What do you get when you combine eight guys from across the Caribbean and Latin America with a passion for creating sazón? Bachaco.
Named after the leafcutter ant in Venezuela, an insect that's used to make salsa picante, the Afro-Caribbean-roots-rock-cumbia-reggae-ska band recently released its first self-titled album and the crew is already working on a new record.
With upcoming gigs at Blue Martini Brickell, The Stage, and Bougainvillea's, the Bachaco guys are also planning another U.S./Canada tour with hopes of crossing the border into Mexico and Puerto Rico.
So last week, we here at Crossfade sat down and spoke with them about the Miami music scene, trends, and making it in the industry.
And no reggae interview would be complete without some weed talk.
Crossfade: What do you think about the local music scene?
Edilberto "Eddy" Morillo, lead singer: It's a little harder out there to be honest with you. Because we've gotten into some places and we've had tough times as far as money, and that's the truth for any artist starting off without any capital behind it.
J.P. Guinam, sax player: [Local musicians] sell out short and quit many times.
So do you think it's hard to make it out here as a musician?
Farid Cure, lead guitarist: It definetely takes dedication. It takes an effort. I just think it's about waiting. I remember just joining the band having this conversation with Eddy ... just waiting. Like, the hard part is sitting there, and working time after time, not getting paid, and being broke and just keep going.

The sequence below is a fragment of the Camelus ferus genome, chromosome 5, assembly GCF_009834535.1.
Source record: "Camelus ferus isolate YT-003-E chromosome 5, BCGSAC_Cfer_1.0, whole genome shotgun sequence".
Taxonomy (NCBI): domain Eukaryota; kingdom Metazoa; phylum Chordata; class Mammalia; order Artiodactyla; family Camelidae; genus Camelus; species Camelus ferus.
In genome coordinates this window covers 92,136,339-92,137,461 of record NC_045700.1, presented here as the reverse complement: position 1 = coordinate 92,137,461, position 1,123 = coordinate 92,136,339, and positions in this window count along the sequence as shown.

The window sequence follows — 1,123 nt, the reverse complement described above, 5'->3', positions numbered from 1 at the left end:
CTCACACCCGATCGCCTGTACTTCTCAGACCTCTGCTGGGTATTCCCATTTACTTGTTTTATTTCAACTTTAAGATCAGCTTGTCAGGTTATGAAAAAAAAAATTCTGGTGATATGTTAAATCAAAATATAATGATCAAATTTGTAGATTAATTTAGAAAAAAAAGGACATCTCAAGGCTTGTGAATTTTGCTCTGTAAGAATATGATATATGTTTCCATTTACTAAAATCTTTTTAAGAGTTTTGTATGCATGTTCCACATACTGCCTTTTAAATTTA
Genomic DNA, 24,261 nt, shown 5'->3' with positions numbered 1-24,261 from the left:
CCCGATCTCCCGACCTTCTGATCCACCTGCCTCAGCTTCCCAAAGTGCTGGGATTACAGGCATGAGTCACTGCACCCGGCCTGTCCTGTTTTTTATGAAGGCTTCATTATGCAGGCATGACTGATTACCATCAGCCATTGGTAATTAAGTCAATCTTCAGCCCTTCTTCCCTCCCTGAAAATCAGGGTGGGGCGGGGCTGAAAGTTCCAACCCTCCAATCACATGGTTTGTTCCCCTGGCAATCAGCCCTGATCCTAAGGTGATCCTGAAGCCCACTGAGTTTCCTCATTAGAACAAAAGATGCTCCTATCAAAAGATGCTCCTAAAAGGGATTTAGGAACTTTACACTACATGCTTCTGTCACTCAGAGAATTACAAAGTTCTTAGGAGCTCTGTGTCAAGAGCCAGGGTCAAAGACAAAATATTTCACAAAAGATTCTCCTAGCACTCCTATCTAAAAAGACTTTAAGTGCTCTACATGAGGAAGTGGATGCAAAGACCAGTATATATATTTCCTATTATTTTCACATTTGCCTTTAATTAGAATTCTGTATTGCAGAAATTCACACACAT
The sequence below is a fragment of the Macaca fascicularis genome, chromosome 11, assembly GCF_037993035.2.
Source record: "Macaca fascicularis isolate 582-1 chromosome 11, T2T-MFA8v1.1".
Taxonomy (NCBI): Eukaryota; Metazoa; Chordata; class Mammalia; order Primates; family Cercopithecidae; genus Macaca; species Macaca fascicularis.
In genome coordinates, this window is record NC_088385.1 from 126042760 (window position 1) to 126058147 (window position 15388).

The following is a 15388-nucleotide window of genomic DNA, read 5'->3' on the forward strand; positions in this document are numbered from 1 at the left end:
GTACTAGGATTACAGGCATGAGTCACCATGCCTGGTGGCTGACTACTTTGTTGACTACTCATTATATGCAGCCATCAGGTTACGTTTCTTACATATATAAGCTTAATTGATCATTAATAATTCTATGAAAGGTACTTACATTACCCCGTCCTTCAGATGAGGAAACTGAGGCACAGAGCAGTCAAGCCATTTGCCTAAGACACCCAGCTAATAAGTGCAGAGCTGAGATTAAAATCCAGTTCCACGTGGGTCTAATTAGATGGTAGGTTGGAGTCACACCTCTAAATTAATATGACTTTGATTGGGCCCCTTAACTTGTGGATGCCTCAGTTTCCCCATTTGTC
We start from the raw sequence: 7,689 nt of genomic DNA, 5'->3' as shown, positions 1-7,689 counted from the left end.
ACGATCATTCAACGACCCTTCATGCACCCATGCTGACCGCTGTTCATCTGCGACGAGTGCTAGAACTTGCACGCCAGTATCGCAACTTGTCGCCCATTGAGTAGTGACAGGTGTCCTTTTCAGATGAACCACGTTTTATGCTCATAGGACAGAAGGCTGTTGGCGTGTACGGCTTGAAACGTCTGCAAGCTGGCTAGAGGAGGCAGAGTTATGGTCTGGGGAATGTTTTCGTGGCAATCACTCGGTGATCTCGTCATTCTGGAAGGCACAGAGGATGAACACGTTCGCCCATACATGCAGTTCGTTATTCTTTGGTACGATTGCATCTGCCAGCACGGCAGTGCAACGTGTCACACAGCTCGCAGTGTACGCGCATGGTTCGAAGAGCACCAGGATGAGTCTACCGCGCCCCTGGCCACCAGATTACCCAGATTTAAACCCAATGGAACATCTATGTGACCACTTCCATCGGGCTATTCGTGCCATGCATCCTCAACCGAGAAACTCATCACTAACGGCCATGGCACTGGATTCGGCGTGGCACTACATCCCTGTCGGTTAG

Eddy: I mean that's not the only way to keep going. Like I said, if you have the capital as an artist, you can definitely get far. But at the same time, if you don't have the experience having the money, how do you know you're going in the right direction?
Cristian "Mumbles" Rocha, bass guitarist: I think it all depends on what making it means to you. You can make a living here. Like, you can make money off of playing music. But then you won't be playing music that you love, you won't be playing organically. You'll be playing just to play as a job. You can make a living out of music. But if you wanna make a living out of your own music, then it's different. You put your heart out there for people to listen to, you're vulnerable and that's where there's less money, because people are waiting for you to prove yourself.
So you would say that making it for you is sharing your music, but not conforming?
Mumbles: Anybody can make a living out of everyone else's music. Make a cover band, make a tribute band -- you can make a lot of money. But you're not as happy as when you play your own music.
Eddy: Everybody has different visions of what making it really is. When it comes to a band, it's all about your music, so you have to prove yourself. This particular case, the truth is that money is secondary. The first thing here is to do what you love, to do the best you can, and for as long as you can.
Do you guys see any ongoing trends in the local scene?
Mumbles: There's more live bands. The thing is that Miami always has a period of time where live music is coming up and then it just dies down.
Why do you think that happens?
Mumbles: [Local musicians] get lazy. They don't wanna work anymore.
Bruce McKinnon, trumpet player: I also think that there's less of an appreciation for the music, actual music, not just singing. A lot of the times in Miami, people don't listen to the music of the track. They won't listen to an instrumental song that doesn't have a vocalist.